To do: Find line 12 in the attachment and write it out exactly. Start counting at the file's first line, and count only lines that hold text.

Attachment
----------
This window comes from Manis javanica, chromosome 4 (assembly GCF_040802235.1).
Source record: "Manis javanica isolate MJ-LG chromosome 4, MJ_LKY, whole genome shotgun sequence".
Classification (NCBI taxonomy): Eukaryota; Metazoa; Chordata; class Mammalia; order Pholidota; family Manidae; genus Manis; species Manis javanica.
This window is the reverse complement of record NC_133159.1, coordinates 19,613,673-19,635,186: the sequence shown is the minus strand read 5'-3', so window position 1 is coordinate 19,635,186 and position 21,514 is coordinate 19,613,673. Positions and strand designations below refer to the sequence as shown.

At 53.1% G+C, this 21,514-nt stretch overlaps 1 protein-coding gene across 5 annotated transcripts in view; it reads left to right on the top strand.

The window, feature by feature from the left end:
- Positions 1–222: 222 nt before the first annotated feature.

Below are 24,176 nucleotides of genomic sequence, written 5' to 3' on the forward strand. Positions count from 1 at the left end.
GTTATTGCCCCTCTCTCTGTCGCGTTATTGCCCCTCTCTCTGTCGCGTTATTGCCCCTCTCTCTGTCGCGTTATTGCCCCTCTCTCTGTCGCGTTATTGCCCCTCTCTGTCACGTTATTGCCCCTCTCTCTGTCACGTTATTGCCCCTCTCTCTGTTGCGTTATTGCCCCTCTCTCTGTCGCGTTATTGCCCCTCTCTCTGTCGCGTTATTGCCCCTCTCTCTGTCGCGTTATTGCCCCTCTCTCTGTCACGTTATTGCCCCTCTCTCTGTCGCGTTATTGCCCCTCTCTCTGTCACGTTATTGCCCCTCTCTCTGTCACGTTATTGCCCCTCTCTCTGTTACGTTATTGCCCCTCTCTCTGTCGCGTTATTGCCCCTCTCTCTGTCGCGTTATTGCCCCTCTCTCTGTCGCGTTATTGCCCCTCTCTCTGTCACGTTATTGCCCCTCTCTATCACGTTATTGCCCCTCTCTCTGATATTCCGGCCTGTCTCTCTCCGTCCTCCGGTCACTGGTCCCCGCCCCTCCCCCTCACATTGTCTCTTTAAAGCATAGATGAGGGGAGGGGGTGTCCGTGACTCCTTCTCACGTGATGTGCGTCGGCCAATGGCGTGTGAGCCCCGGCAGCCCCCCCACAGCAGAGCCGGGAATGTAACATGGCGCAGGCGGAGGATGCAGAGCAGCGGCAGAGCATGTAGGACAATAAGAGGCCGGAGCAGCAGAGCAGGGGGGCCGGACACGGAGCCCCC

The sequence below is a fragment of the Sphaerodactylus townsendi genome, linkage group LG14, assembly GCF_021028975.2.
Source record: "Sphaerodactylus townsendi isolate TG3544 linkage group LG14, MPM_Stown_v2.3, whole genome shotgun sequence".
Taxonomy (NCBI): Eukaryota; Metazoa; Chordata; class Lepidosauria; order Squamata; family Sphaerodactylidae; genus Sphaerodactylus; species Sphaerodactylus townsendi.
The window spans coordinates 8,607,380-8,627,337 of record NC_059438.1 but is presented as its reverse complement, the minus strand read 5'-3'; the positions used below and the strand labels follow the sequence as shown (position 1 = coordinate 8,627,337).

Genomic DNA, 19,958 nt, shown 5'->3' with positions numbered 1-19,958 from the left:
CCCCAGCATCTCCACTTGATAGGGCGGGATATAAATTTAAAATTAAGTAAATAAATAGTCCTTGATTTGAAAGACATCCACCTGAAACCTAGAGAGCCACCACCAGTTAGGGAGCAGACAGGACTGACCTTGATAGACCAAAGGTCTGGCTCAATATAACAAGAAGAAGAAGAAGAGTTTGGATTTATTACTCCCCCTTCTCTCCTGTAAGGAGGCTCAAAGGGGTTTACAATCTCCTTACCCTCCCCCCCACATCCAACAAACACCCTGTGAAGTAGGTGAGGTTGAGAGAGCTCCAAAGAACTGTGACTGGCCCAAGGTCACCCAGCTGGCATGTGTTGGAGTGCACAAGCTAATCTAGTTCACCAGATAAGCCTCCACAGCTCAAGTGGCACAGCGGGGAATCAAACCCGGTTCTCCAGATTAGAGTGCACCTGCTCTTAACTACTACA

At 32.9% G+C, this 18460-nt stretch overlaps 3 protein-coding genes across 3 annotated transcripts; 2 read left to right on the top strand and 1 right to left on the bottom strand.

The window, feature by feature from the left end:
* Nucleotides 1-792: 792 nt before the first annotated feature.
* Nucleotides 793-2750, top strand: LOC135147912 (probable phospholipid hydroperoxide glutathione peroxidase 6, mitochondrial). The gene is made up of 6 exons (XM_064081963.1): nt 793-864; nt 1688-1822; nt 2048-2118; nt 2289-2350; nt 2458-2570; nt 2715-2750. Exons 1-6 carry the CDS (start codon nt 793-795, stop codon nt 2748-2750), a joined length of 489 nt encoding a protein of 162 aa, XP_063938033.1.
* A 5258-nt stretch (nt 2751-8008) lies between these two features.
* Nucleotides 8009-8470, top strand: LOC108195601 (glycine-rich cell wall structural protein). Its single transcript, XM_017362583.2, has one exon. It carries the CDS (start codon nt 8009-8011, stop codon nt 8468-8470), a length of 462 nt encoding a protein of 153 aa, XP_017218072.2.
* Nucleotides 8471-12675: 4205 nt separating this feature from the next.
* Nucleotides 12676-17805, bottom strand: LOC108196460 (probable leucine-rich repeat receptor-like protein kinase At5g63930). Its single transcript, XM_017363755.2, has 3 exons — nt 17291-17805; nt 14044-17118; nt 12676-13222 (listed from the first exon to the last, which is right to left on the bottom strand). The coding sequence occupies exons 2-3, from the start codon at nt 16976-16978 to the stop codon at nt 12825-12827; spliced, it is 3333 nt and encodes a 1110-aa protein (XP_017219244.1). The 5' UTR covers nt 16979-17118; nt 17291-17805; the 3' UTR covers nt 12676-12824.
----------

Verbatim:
Taxonomy (NCBI): Eukaryota; Metazoa; Chordata; class Lepidosauria; order Squamata; family Sphaerodactylidae; genus Sphaerodactylus; species Sphaerodactylus townsendi.